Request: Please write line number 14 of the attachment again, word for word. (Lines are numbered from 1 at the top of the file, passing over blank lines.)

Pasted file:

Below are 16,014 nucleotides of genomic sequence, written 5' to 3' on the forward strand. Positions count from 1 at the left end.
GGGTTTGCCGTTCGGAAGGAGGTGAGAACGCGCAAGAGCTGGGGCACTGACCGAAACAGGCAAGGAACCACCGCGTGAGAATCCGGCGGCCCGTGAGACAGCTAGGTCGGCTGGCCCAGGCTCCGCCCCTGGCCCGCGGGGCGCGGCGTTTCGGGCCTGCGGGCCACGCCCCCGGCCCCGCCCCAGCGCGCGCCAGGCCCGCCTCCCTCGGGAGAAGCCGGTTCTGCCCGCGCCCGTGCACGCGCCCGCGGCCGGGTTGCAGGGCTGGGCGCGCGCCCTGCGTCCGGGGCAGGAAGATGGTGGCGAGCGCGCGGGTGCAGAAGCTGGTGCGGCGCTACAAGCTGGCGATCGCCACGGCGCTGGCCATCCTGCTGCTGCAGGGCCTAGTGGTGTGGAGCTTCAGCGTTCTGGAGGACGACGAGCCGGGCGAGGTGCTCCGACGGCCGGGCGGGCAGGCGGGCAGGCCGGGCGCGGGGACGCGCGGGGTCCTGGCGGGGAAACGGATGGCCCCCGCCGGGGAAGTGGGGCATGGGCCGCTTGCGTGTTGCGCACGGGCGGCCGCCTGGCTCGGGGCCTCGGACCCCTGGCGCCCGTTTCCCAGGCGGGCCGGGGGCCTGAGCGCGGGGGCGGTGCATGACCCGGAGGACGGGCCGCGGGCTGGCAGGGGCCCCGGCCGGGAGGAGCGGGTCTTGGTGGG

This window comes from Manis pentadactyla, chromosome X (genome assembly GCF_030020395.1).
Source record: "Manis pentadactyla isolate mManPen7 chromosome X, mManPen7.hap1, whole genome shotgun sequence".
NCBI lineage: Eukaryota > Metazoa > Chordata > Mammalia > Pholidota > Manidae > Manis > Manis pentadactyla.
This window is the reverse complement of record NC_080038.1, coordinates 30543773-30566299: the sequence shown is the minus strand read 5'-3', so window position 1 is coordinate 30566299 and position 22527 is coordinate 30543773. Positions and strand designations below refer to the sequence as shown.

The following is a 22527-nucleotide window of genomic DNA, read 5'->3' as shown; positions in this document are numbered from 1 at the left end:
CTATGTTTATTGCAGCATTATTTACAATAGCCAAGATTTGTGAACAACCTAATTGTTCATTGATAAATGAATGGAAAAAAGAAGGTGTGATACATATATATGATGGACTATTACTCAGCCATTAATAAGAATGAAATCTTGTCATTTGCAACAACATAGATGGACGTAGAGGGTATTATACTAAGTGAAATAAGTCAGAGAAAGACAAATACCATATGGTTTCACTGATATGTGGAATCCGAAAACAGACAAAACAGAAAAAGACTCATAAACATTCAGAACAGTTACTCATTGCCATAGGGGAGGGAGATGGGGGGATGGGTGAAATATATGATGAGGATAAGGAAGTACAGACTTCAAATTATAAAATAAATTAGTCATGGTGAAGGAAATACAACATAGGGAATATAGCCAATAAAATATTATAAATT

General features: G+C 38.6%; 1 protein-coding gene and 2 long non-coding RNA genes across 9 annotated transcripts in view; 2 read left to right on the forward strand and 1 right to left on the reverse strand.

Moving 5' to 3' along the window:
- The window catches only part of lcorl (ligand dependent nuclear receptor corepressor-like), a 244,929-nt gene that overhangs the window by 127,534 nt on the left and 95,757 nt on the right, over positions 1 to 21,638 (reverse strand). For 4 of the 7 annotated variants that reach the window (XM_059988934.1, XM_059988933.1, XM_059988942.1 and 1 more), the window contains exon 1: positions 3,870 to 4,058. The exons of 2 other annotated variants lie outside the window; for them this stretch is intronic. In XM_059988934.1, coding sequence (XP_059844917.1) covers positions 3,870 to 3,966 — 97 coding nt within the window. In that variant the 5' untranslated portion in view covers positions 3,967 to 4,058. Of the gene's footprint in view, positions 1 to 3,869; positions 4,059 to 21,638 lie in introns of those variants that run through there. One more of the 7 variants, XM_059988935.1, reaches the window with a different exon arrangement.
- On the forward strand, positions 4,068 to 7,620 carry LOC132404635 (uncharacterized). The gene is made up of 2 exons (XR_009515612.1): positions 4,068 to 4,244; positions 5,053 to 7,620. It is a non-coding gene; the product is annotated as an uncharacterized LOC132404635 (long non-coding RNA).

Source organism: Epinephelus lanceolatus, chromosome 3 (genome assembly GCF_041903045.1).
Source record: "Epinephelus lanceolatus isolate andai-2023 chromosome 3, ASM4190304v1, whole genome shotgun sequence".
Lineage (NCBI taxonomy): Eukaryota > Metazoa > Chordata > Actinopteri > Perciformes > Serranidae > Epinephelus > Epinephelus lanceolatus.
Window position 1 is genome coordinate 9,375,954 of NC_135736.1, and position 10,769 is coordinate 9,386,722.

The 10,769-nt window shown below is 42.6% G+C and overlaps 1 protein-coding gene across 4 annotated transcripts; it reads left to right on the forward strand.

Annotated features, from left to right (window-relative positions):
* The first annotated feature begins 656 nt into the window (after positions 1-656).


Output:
Source record: "Epinephelus lanceolatus isolate andai-2023 chromosome 3, ASM4190304v1, whole genome shotgun sequence".